The checkout flow is the most critical part of any e-commerce implementation. It is directly responsible for driving sales and contributing to the business’s bottom line.
Modern B2B customers do not have the patience for a confusing checkout process involving multiple pricing details and a tiring registration process. The checkout flow must be streamlined to provide a distraction and interruption-free experience.
In B2B digital commerce, customers usually need to register before buying from the store. That is especially true when a credit check needs to be performed, a contract signed, and pricing negotiated. Thus, no checkout for guest customers became a default approach. At the same time, it is proven by multiple studies that forcing customers to sign up for an account decreases conversion rates. Anonymous checkouts are especially important for first-time customers.
In most cases, B2B merchants can find a middle ground and support guest checkouts by limiting the site’s functionality. That can be achieved by limiting the range of products and payment methods available to non-registered users.
Although guest checkouts improve the user experience for first-time customers, there are obvious drawbacks for merchants. Email addresses can only be used for shipping notifications, not marketing. That makes sending customers your newsletter, promotional materials, and shopping cart notifications more difficult. But these shortcomings are negated by the fact that a faster checkout equates to more sales, and if you provide great value and a good user experience to customers, they will return.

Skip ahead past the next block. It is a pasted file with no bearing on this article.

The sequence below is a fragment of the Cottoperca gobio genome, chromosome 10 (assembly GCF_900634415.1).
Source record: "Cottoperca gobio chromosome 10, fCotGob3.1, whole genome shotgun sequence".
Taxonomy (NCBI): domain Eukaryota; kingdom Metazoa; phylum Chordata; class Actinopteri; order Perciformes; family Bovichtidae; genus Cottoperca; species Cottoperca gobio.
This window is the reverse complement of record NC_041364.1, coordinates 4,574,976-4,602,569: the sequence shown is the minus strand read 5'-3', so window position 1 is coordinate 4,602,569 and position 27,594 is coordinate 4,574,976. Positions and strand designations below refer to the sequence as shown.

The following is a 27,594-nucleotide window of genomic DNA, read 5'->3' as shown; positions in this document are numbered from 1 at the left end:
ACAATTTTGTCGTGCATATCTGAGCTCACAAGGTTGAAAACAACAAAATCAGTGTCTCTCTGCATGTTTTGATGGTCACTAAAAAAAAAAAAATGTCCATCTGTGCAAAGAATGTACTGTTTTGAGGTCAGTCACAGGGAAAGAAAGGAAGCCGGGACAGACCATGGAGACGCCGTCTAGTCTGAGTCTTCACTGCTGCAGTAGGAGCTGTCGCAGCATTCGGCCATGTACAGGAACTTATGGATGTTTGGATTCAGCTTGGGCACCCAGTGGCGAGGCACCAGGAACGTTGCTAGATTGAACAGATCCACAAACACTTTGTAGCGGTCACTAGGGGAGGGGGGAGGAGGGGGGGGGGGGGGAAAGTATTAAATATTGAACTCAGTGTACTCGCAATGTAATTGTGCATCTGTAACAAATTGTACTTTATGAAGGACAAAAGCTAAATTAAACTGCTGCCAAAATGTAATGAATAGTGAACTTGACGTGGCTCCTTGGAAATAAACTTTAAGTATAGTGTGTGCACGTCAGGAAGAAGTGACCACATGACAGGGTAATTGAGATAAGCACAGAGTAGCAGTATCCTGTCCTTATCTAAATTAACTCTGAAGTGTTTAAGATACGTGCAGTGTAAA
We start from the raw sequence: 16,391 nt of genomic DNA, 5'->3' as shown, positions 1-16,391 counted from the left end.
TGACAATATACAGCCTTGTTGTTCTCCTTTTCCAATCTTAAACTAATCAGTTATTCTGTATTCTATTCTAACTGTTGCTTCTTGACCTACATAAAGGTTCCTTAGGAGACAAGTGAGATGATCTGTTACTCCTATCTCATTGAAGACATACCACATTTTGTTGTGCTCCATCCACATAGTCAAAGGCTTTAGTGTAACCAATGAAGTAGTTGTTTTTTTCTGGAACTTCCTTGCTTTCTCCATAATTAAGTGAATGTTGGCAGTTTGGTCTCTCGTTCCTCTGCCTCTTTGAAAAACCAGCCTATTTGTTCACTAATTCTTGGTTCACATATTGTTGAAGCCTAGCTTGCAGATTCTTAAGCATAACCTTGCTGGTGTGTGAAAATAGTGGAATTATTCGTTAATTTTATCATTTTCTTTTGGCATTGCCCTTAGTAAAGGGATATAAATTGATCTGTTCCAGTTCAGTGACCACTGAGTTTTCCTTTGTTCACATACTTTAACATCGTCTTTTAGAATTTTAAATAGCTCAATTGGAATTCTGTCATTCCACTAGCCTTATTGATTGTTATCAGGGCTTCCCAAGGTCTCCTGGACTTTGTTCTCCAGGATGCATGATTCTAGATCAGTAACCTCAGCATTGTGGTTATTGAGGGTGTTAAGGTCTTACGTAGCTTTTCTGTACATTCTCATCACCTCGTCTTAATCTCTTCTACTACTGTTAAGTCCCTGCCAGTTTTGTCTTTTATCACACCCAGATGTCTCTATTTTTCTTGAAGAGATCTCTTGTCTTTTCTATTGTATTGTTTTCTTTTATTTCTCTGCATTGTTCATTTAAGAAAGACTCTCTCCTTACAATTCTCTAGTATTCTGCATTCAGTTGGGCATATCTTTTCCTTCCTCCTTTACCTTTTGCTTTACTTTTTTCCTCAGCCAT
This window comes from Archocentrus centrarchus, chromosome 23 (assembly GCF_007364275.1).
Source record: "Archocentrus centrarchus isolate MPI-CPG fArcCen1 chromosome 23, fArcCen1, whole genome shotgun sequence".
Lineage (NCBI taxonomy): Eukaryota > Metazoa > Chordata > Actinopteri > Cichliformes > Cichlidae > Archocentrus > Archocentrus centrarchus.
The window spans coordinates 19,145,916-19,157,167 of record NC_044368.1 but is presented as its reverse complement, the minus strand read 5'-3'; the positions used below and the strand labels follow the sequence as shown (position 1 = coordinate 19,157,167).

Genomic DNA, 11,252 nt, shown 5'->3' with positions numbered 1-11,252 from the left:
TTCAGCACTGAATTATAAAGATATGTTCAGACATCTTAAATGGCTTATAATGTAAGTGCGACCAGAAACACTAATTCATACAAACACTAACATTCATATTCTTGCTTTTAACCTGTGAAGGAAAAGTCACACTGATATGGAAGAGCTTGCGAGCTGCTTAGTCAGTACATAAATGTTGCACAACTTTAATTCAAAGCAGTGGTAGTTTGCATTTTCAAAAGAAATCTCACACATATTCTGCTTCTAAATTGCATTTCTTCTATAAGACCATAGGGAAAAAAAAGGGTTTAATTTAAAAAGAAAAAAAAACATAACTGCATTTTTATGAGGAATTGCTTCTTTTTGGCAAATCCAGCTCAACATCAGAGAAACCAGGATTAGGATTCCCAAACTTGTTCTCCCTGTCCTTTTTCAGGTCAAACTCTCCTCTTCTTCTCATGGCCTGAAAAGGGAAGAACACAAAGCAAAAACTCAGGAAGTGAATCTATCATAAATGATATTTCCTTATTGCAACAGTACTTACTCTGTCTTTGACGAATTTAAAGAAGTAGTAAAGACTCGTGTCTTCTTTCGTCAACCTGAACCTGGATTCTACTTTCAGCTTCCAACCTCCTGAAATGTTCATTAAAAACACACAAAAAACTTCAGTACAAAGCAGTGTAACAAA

Having guest checkout does not exclude an opportunity of getting customers to register. After winning customer trust with the first order, it will be easier to convince a customer to register to get better pricing and payment terms.
For registered B2B customers, shipping and billing information is usually known and could be prefilled to simplify the checkout. Depending on the role, a buyer may not even have a right to modify it.
Available payment and shipping methods can be buyer-specific or contractually defined. We will cover this in more detail in the Payment section of the course.
Many B2B buyers want to specify the required delivery date to fit into their production schedule.
When designing the checkout flow for your business, you may need to include additional fields to collect extra data or additional steps in the checkout flow. The ecommerce system may need to make additional calls to other internal systems to verify customer credit, register an order in ERP, check available inventory, and calculate the shipping cost or expected production time for make-to-order products.
Sometimes, customers want to split their order and deliver it to multiple locations. That is very common in B2B commerce when a buyer is placing one order for multiple business locations or requesting delivery on different dates. This process is called Split Shipment or Split Delivery. A customer should have the option to add an additional delivery address and then decide which items to go where.